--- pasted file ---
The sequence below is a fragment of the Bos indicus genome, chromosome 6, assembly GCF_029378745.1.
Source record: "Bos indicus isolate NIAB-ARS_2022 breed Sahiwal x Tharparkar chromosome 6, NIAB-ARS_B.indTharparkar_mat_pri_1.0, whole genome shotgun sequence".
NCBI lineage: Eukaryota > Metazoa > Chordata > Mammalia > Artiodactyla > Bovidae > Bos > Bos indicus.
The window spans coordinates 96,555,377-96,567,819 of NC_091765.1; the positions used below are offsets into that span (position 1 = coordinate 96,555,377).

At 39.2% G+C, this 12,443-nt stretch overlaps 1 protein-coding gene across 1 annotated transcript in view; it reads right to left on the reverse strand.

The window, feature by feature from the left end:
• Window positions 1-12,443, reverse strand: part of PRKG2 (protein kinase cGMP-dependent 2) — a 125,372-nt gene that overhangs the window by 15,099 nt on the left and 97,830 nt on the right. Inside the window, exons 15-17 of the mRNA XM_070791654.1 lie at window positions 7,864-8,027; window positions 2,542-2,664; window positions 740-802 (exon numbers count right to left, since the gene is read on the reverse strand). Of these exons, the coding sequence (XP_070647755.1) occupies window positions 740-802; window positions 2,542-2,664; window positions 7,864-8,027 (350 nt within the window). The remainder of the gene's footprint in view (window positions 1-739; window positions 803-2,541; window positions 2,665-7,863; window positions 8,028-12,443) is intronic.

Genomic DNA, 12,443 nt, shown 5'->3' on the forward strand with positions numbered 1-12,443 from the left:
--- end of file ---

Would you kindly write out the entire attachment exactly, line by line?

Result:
The sequence below is a fragment of the Bos indicus genome, chromosome 6, assembly GCF_029378745.1.
Source record: "Bos indicus isolate NIAB-ARS_2022 breed Sahiwal x Tharparkar chromosome 6, NIAB-ARS_B.indTharparkar_mat_pri_1.0, whole genome shotgun sequence".
NCBI lineage: Eukaryota > Metazoa > Chordata > Mammalia > Artiodactyla > Bovidae > Bos > Bos indicus.
The window spans coordinates 96,555,377-96,567,819 of NC_091765.1; the positions used below are offsets into that span (position 1 = coordinate 96,555,377).

At 39.2% G+C, this 12,443-nt stretch overlaps 1 protein-coding gene across 1 annotated transcript in view; it reads right to left on the reverse strand.

The window, feature by feature from the left end:
• Window positions 1-12,443, reverse strand: part of PRKG2 (protein kinase cGMP-dependent 2) — a 125,372-nt gene that overhangs the window by 15,099 nt on the left and 97,830 nt on the right. Inside the window, exons 15-17 of the mRNA XM_070791654.1 lie at window positions 7,864-8,027; window positions 2,542-2,664; window positions 740-802 (exon numbers count right to left, since the gene is read on the reverse strand). Of these exons, the coding sequence (XP_070647755.1) occupies window positions 740-802; window positions 2,542-2,664; window positions 7,864-8,027 (350 nt within the window). The remainder of the gene's footprint in view (window positions 1-739; window positions 803-2,541; window positions 2,665-7,863; window positions 8,028-12,443) is intronic.

Genomic DNA, 12,443 nt, shown 5'->3' on the forward strand with positions numbered 1-12,443 from the left: